I went to another free concert with my husband this week. This week’s concert was free due to the Ticketmaster settlement.  I was one of those lucky people who was part of the settlement and got free ticket voucher codes. A concert I actually really wanted to see finally came up in our area (well, within driving distance to a neighboring city). The myriad restrictions on using the codes had rendered them unusable up until this point so I was really excited to get to use at least one of the codes before their 2020 expiration. We spent way too much money on “premiere parking” and a $6(!!!!) lemonade. It was 80 degrees, even after the sun went down and we had been sitting in the lawn section, uncovered for hours at that point. I was hot and drinks were not allowed in the venue–Trust me, I considered bringing a bottle of water from home. I was glad I didn’t, though, as there were groups of people standing by the entrance, chugging drinks from their bag after security told them they were not allowed inside with them. I consoled myself that at least we didn’t pay for tickets, and I chose a $6 lemonade instead of a $15 cocktail. Despite being a fan of this band since before puberty, I didn’t even look at merch, which I was proud of myself for. I know I would have been too tempted to buy a shirt I would have worn once or twice.

This weekend, we prioritized relationships.  We had an impromptu Netflix-and-chill movie night at home with close friends (another married couple) and on Saturday we went to a friends’ son’s birthday party and caught up with people we haven’t seen for awhile.  We did give a physical gift, but skipped the card (kids hate those anyway…)

On Saturday, I also prioritized health and had a 90 minute massage. When I previously signed up for the membership, they gave me a coupon for $10 off an upgrade for my next massage, with upgrade options of aromatherapy, foot exfoliation, scalp massage or extended time. I chose to extend the time from 60 to 90 minutes.  This normally would have been $30, but with the coupon it was $20. I spent $20 on the additional time, plus a tip for the massage therapist.

I was informed by a mechanic friend when he heard of the recurring issues with the windows in my car that this has to do with the heat causing the rubber around the windows to stick to it, causing the window mechanism to break. This can be resolved by using a silicone spray to keep the rubber lubricated to keep it from sticking. I finally bought some from Amazon, in addition to some new windshield wipers (the heat also causes windshield wipers to wear out faster this time of year.)

Also, we replaced lightbulbs in the living room and a nightlight in the bathroom, which both happened to burn out in the last week. (Mercury is in retrograde, for those who believe in those types of things.)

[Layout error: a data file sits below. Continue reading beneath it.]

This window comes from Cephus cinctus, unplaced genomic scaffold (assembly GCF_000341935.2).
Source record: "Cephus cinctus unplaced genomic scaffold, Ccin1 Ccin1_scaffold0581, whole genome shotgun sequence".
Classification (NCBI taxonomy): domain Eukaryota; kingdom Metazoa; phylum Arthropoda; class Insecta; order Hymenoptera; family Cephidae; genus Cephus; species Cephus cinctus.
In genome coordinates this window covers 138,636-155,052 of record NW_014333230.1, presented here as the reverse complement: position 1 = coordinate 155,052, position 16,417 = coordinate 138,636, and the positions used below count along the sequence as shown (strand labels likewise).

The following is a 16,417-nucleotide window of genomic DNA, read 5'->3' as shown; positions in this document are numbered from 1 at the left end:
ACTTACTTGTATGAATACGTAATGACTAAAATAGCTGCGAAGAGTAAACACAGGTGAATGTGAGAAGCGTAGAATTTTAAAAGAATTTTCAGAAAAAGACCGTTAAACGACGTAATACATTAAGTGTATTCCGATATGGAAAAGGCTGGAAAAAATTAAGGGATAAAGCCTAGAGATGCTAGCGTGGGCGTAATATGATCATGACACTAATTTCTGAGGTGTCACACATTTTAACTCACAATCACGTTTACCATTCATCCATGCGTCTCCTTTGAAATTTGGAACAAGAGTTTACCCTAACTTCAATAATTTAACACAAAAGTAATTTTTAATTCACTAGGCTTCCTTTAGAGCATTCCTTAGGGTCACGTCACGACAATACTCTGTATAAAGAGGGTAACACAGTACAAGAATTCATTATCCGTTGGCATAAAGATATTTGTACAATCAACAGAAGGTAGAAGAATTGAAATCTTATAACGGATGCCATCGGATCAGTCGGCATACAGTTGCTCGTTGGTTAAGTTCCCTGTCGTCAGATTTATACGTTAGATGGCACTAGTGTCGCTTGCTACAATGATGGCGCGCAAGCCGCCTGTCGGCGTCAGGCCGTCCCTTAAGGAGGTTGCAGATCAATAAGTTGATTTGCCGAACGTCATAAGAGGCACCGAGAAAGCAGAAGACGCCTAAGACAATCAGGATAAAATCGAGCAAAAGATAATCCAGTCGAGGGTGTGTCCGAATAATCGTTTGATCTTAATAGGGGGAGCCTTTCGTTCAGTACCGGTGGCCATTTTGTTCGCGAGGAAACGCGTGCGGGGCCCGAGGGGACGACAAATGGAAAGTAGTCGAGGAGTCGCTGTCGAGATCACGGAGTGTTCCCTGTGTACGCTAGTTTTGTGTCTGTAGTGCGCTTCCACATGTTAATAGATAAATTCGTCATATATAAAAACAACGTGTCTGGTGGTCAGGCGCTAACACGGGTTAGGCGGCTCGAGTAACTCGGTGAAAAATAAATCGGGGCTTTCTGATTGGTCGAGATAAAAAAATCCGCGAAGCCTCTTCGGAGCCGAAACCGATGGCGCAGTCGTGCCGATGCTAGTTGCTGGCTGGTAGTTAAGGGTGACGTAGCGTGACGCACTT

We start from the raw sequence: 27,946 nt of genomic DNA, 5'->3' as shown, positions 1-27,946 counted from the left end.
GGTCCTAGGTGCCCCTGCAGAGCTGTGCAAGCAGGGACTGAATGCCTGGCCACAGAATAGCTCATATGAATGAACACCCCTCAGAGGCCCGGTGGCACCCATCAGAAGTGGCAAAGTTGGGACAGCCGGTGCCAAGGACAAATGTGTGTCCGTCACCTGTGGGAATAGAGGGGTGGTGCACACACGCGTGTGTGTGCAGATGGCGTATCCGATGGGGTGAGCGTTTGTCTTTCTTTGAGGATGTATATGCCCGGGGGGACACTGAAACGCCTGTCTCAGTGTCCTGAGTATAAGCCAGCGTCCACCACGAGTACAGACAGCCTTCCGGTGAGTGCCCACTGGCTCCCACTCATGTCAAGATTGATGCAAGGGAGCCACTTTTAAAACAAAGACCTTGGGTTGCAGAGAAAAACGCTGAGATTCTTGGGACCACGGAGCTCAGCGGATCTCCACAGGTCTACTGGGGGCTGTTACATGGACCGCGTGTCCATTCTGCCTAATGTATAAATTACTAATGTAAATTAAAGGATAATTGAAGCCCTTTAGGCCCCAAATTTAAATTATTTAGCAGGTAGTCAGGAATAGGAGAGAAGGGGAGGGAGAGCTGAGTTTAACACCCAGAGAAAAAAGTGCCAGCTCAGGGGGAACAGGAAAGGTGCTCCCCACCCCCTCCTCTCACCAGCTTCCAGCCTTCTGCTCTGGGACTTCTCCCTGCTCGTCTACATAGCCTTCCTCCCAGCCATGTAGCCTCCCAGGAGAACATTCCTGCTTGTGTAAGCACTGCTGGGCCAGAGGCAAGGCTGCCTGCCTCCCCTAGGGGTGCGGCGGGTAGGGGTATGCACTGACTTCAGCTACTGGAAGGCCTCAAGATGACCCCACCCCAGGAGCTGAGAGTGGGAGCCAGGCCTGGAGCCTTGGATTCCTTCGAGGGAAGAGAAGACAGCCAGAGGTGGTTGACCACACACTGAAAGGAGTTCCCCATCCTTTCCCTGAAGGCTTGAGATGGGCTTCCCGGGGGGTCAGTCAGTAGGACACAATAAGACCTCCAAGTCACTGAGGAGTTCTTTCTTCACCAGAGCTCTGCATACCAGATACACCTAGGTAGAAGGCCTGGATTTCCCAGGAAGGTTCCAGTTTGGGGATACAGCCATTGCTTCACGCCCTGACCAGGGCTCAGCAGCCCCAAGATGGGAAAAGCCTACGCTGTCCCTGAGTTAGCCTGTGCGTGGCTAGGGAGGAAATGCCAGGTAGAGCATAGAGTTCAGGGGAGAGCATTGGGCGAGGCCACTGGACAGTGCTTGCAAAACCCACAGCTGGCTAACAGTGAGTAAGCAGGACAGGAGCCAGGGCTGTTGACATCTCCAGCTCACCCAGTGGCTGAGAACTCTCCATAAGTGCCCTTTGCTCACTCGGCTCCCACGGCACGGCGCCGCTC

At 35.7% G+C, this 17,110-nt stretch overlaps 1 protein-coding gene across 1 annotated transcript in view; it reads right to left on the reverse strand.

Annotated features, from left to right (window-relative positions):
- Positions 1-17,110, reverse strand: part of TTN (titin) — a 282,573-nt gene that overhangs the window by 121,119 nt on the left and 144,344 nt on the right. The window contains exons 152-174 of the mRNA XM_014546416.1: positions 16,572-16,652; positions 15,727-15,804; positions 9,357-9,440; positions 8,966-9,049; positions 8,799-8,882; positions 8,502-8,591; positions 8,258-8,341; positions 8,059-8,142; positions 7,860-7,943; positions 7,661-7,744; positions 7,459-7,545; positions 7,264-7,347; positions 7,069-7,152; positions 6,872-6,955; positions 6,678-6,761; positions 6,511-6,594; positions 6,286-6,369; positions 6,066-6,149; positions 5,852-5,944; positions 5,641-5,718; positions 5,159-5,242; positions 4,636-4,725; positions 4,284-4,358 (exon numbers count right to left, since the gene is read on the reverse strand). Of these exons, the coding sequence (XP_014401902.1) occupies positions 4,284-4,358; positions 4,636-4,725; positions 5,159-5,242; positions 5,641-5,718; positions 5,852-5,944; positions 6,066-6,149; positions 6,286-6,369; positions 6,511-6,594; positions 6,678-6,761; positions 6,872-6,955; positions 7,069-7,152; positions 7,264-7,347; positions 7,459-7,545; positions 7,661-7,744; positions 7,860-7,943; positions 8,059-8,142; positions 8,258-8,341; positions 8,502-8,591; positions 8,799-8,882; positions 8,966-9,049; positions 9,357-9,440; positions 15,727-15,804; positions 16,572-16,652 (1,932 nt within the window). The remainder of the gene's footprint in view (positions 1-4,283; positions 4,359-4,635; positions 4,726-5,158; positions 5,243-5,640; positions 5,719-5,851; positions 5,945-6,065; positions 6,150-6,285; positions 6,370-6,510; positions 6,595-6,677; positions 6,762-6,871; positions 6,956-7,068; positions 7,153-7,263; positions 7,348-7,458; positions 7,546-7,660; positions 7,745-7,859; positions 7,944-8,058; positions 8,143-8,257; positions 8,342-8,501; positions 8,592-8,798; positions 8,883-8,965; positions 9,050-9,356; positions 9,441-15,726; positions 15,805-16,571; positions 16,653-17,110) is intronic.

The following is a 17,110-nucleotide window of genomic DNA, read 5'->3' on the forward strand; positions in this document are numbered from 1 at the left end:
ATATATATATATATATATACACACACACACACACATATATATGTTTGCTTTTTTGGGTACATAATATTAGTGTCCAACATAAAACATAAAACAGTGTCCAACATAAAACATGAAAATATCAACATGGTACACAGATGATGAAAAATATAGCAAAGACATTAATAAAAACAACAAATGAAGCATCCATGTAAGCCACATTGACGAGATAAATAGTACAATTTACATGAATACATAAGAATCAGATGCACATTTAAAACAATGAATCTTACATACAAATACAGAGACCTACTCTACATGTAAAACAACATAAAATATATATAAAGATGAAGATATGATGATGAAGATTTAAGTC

Love 41 came out with limited edition rose gold leather items, including a set of rose gold leather pouches. I wanted them, but they were pricey due to their “limited edition” status and sold out fairly quickly. This made me reconsider the Koch Leather pouches I had previously talked myself out of buying. I managed to talk myself out of buying them again. I use a pouch daily to transport work essentials in my work bag. Using pouches keeps the bags organized and makes it easy to switch between bags. The pouch holds my notary stamp, a few pens, eyeglass wipes, a mini stapler, my bluetooth headset and my headphones. The $10 fabric pouch I got from an Aeropostale store closing sale about a year ago is starting to fray and the zipper is starting to stick. The cheap, plastic-y fake leather handle won’t last long, either. I can hold out on replacing it, though.

Total amount I saved that I would have spent this week: $0

Running Total: $2582

Minimalism and Mindfulness

As you may know, I am a yoga teacher in addition to being a lawyer.  While I preach mindfulness to my students, I do not always embody the mindfulness and presence I ask my students to practice.  Not even the Dalai Lama himself would claim to be mindful 100% of the time.  That’s why we call it a “practice” – it is not something we can become or a goal we can obtain.  There is no end to it; it is a constant practice.  Some days, it is easier and other days it is harder to be undistracted and mindful.  In our busy modern lives, it is almost impossible to remain mindful all of the time.  The human brain is not even made to function that way.

I have been to a few concerts recently, and it got me thinking about mindfulness and presence.  One of the concerts, an evening concert in a neighboring city, took us longer than anticipated to get to with the rush hour traffic.  I had taken a supplement that induces calm and reduces my anxiety before leaving, not realizing at that point that we would end up an hour late for the concert.  Well into the drive, I mentioned to my husband that I had taken the supplement.  He responded, “I’m not surprised.”  When I asked him why he responded that way, he pointed out that I am much calmer than I would normally be in such a situation, stating accurately that I “have anxiety when we’re going to be on time.”  It’s true: I plan to be a minimum of 5-10 minutes early for everything.  That way if traffic is bad, or I can’t find a place to park, or I have trouble finding the location, I will not be late.  I don’t remember the last time I was late for anything.  Even as the rain started to come down, HARD, I remained calm.